Someone linked to someone on my effbee feed an article from The Chronicle of Higher Education about three rules for blogging. (Easy enough for you to find, should you choose to do so.)
The writer's first rule has to do with platform. F platform. If that's what you're all hot and bothered about, really, don't even bother. There are a couple of easy platforms. Choose one and start.
What he should have started with is "branding" or "marketing," since that's what he seems to think blogging's about. If you're blogging to market yourself as an academic, you better be damned good, because I don't see it working for many people that way. (But maybe we aren't marketing ourselves properly?)
So, in contrast, here are my rules for blogging.
1. Blogging is either a private journal or about community. If it's a private journal, that's all well and good. Enjoy. But if it's about community, then make sure you join the community. Put up a blog roll and include people you read, even if you don't always agree with them. It's not that hard to do. And comment on the blogs of people you read. Encourage others, recognize their work, their good ideas, their contributions. Learn from others.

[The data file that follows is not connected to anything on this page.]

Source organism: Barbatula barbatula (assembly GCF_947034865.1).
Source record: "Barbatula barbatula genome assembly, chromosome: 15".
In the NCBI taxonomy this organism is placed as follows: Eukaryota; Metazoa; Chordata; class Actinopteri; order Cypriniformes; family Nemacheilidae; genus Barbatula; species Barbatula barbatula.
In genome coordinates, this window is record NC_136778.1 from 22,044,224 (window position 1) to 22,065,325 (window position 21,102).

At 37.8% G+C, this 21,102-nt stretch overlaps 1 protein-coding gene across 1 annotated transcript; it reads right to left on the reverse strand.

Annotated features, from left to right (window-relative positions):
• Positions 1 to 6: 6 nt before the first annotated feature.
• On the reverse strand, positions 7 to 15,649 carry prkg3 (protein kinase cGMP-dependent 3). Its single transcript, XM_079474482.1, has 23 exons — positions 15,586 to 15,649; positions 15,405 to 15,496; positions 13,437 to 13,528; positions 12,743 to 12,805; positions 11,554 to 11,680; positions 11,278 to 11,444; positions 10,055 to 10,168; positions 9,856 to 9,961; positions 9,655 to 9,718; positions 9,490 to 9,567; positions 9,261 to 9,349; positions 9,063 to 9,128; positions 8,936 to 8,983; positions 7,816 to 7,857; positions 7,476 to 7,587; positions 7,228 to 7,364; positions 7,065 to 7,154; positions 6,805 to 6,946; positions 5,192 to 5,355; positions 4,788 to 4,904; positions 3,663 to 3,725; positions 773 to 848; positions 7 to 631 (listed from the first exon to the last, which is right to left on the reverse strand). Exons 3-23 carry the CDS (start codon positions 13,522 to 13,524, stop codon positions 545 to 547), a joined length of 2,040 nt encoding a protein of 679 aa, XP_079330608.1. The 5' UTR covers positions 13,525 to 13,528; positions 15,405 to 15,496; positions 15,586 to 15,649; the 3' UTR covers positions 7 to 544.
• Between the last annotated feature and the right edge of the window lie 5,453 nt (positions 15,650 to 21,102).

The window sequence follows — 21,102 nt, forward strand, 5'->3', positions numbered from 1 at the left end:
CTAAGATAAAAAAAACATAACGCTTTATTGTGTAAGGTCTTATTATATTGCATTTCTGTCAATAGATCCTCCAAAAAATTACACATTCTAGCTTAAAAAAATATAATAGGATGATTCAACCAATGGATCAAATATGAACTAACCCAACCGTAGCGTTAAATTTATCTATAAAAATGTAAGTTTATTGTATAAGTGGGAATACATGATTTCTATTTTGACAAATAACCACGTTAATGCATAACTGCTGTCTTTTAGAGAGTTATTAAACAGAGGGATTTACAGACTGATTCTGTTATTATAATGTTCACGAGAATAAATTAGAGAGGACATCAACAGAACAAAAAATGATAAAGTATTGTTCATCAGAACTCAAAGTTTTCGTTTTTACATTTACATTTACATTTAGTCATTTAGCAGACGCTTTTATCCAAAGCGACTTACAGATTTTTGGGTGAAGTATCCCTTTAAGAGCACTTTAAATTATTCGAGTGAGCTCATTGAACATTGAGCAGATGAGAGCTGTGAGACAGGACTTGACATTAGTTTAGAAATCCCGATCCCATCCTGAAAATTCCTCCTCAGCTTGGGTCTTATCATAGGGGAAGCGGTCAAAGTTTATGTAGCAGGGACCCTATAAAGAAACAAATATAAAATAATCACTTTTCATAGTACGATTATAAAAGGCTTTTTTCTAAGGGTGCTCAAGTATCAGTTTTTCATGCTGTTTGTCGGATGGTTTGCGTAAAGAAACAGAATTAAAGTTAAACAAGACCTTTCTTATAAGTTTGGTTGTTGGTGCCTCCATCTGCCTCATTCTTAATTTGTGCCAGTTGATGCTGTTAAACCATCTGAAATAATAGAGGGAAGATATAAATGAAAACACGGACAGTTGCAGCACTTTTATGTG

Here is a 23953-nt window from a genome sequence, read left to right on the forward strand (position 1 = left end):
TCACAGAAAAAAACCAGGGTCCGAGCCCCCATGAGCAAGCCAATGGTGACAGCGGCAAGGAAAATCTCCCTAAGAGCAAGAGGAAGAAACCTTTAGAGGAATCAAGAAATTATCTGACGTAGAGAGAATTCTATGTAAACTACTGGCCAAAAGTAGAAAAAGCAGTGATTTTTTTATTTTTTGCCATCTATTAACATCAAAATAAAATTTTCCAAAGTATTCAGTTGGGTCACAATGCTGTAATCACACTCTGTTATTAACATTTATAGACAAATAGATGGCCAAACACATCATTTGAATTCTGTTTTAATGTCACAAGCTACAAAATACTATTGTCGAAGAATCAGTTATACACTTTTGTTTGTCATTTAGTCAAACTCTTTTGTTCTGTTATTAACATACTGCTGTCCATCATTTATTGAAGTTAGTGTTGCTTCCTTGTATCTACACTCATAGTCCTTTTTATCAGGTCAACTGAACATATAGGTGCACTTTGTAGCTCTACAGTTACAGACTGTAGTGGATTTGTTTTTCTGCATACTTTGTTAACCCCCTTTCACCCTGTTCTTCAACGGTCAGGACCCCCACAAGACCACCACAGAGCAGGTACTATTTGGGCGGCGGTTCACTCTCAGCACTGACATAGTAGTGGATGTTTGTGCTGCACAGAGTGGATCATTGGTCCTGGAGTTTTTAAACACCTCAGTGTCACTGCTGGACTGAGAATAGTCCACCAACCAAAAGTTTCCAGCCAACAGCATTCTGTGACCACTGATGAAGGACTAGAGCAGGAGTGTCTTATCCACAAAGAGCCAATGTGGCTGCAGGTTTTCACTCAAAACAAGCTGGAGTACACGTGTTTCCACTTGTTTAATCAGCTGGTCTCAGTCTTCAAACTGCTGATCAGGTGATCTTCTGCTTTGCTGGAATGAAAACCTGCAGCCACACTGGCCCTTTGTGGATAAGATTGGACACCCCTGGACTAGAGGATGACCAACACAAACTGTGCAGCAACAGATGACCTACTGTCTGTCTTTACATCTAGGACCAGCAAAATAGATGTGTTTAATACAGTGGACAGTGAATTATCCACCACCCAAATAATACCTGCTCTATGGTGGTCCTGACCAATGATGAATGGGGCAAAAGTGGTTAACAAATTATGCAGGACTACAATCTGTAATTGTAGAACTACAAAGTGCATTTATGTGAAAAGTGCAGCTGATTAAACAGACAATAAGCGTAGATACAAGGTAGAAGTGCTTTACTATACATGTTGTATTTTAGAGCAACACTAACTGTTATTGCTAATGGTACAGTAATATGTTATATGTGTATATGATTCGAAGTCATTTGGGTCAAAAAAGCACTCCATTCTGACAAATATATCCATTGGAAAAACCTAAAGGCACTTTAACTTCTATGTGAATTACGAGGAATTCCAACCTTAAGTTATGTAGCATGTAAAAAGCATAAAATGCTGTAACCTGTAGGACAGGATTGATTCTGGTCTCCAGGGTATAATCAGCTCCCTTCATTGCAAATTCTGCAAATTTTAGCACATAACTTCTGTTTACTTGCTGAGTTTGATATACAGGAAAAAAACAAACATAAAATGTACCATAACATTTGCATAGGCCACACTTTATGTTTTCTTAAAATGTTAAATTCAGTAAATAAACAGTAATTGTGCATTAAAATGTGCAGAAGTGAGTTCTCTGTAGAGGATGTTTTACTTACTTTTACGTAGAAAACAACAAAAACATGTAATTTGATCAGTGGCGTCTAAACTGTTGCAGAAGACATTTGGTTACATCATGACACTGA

--Don't be like the occasional creative writing student I've talked to who doesn't read anyone else's work, and isn't interested in anyone else's ideas, style, work. But they think someone should read their work and laud it.
It's no accident, I think, that the blogging community that I see as most interesting is largely comprised of women, some of whom blog, some of whom comment but don't blog. (If you have an urge to say "what about the menz!?!?!" right now, you should calm down. I didn't say that no men ever were good community members.)
2. Enjoy. Life is too short to do something without a good reason; enjoyment is a good enough reason to blog. If you don't enjoy it, find something else that you do enjoy.
Thus endeth the rules of academic blogging.